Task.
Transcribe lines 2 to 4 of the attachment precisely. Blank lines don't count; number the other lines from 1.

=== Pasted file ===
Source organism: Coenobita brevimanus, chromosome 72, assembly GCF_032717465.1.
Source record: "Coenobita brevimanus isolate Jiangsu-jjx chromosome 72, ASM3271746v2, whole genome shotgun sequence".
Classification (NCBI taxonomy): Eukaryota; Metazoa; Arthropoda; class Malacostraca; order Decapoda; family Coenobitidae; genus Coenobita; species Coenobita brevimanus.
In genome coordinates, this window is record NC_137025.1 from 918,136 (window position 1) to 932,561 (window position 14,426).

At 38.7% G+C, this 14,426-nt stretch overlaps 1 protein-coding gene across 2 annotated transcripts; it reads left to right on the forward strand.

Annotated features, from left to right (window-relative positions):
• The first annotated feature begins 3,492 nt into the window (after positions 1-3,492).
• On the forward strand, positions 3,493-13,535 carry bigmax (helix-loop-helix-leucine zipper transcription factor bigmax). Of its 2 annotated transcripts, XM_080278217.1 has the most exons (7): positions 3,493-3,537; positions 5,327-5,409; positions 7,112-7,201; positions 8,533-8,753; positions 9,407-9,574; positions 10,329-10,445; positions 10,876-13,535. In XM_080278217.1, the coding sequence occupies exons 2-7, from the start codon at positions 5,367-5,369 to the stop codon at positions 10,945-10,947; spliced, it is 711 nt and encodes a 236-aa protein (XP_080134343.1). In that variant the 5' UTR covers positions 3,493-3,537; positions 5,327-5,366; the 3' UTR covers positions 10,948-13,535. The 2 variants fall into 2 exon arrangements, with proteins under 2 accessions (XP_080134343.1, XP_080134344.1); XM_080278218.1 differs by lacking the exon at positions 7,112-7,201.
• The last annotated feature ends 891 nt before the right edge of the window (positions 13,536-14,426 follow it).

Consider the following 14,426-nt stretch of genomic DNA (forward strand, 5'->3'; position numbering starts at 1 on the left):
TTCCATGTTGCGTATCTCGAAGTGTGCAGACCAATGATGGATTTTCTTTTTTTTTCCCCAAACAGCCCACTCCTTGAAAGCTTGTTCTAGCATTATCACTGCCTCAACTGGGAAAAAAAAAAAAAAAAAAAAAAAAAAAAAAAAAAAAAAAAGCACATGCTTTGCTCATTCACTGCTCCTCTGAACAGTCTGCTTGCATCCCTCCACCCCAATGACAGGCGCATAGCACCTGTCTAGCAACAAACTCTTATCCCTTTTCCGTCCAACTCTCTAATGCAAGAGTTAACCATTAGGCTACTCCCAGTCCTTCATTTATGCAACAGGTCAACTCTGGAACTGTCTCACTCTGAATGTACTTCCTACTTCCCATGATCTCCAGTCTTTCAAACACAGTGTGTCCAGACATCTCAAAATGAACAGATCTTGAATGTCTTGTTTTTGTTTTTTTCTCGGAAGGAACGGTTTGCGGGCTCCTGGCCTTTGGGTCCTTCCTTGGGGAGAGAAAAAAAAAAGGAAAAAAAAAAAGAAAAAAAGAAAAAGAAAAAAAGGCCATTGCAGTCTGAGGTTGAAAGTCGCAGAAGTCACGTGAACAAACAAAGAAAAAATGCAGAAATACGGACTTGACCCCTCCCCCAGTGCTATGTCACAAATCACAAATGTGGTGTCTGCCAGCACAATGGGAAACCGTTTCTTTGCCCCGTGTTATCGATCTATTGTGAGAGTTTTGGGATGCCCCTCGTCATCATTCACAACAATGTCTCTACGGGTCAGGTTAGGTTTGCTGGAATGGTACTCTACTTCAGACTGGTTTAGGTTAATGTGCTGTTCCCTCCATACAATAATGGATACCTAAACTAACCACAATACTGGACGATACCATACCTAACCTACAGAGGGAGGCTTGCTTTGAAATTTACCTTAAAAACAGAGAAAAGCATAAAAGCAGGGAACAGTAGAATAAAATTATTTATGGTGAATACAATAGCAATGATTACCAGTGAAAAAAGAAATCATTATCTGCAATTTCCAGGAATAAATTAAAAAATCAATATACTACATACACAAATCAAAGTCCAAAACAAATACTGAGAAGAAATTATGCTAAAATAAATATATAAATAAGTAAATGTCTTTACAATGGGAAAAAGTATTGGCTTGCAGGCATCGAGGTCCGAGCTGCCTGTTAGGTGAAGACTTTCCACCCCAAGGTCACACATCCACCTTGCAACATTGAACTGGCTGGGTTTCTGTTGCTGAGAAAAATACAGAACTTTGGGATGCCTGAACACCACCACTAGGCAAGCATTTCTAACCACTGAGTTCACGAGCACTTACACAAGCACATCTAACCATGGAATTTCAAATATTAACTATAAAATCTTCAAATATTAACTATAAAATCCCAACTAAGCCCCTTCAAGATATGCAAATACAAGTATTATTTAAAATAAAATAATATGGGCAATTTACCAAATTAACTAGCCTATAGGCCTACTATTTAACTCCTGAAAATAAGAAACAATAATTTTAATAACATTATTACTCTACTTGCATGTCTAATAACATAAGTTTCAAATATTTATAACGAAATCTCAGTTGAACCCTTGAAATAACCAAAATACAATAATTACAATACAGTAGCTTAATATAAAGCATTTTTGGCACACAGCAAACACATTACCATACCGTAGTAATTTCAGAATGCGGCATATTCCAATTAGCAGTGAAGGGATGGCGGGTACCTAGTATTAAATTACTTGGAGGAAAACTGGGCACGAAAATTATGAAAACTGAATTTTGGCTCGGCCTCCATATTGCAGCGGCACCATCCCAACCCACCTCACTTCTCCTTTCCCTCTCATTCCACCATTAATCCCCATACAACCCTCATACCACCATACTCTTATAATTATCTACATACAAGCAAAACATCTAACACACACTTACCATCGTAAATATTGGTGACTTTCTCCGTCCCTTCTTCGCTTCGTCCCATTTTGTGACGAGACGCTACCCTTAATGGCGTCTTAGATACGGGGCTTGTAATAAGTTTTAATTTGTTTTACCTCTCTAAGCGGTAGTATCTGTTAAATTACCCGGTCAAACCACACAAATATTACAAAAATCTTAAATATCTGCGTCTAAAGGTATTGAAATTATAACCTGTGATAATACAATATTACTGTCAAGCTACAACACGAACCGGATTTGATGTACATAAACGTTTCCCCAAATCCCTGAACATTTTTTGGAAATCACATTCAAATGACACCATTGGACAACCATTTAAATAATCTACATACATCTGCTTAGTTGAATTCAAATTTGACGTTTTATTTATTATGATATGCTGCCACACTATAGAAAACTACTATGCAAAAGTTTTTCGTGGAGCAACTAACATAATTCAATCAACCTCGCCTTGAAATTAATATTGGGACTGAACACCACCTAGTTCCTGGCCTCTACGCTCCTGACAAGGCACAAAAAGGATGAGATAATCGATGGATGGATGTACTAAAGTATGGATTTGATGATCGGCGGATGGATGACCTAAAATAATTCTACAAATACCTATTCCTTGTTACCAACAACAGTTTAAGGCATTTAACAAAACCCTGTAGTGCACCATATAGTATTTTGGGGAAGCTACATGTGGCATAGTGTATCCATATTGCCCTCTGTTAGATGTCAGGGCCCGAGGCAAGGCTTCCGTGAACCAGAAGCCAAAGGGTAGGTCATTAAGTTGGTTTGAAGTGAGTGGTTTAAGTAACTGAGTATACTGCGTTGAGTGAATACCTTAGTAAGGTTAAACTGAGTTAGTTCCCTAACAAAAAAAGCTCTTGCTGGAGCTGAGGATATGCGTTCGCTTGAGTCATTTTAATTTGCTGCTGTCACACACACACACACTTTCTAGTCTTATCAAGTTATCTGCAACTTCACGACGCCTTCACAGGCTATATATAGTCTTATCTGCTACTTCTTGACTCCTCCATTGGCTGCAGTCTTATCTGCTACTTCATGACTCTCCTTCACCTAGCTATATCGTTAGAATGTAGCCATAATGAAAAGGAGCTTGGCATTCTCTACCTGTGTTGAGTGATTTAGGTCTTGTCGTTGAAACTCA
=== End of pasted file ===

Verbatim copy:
Source record: "Coenobita brevimanus isolate Jiangsu-jjx chromosome 72, ASM3271746v2, whole genome shotgun sequence".
Classification (NCBI taxonomy): Eukaryota; Metazoa; Arthropoda; class Malacostraca; order Decapoda; family Coenobitidae; genus Coenobita; species Coenobita brevimanus.
In genome coordinates, this window is record NC_137025.1 from 918,136 (window position 1) to 932,561 (window position 14,426).